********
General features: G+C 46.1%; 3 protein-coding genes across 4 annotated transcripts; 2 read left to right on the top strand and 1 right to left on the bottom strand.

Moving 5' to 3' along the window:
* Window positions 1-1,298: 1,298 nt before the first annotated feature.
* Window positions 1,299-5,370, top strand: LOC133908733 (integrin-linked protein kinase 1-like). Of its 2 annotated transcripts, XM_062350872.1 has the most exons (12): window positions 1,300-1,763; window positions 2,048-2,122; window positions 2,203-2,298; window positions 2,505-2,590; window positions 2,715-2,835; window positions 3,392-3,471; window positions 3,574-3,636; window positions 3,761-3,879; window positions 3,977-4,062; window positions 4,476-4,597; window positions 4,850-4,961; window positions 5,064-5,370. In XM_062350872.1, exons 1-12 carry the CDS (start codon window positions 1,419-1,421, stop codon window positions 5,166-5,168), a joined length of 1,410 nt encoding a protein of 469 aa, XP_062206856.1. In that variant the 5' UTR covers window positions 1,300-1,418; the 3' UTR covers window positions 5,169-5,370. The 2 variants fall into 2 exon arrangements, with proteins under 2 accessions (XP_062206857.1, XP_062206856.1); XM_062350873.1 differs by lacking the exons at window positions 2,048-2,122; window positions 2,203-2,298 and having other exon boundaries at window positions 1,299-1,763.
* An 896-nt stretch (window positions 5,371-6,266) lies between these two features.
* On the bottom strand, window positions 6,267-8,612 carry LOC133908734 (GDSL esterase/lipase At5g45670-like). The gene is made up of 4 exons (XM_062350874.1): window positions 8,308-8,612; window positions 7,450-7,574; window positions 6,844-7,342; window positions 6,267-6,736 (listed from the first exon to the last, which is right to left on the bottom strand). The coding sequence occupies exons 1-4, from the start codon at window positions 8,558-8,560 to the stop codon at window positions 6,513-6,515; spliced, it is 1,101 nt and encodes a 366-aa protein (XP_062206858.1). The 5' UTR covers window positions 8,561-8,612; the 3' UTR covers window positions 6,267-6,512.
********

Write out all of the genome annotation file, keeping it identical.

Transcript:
General features: G+C 46.1%; 3 protein-coding genes across 4 annotated transcripts; 2 read left to right on the top strand and 1 right to left on the bottom strand.

Moving 5' to 3' along the window:
* Window positions 1-1,298: 1,298 nt before the first annotated feature.
* Window positions 1,299-5,370, top strand: LOC133908733 (integrin-linked protein kinase 1-like). Of its 2 annotated transcripts, XM_062350872.1 has the most exons (12): window positions 1,300-1,763; window positions 2,048-2,122; window positions 2,203-2,298; window positions 2,505-2,590; window positions 2,715-2,835; window positions 3,392-3,471; window positions 3,574-3,636; window positions 3,761-3,879; window positions 3,977-4,062; window positions 4,476-4,597; window positions 4,850-4,961; window positions 5,064-5,370. In XM_062350872.1, exons 1-12 carry the CDS (start codon window positions 1,419-1,421, stop codon window positions 5,166-5,168), a joined length of 1,410 nt encoding a protein of 469 aa, XP_062206856.1. In that variant the 5' UTR covers window positions 1,300-1,418; the 3' UTR covers window positions 5,169-5,370. The 2 variants fall into 2 exon arrangements, with proteins under 2 accessions (XP_062206857.1, XP_062206856.1); XM_062350873.1 differs by lacking the exons at window positions 2,048-2,122; window positions 2,203-2,298 and having other exon boundaries at window positions 1,299-1,763.
* An 896-nt stretch (window positions 5,371-6,266) lies between these two features.
* On the bottom strand, window positions 6,267-8,612 carry LOC133908734 (GDSL esterase/lipase At5g45670-like). The gene is made up of 4 exons (XM_062350874.1): window positions 8,308-8,612; window positions 7,450-7,574; window positions 6,844-7,342; window positions 6,267-6,736 (listed from the first exon to the last, which is right to left on the bottom strand). The coding sequence occupies exons 1-4, from the start codon at window positions 8,558-8,560 to the stop codon at window positions 6,513-6,515; spliced, it is 1,101 nt and encodes a 366-aa protein (XP_062206858.1). The 5' UTR covers window positions 8,561-8,612; the 3' UTR covers window positions 6,267-6,512.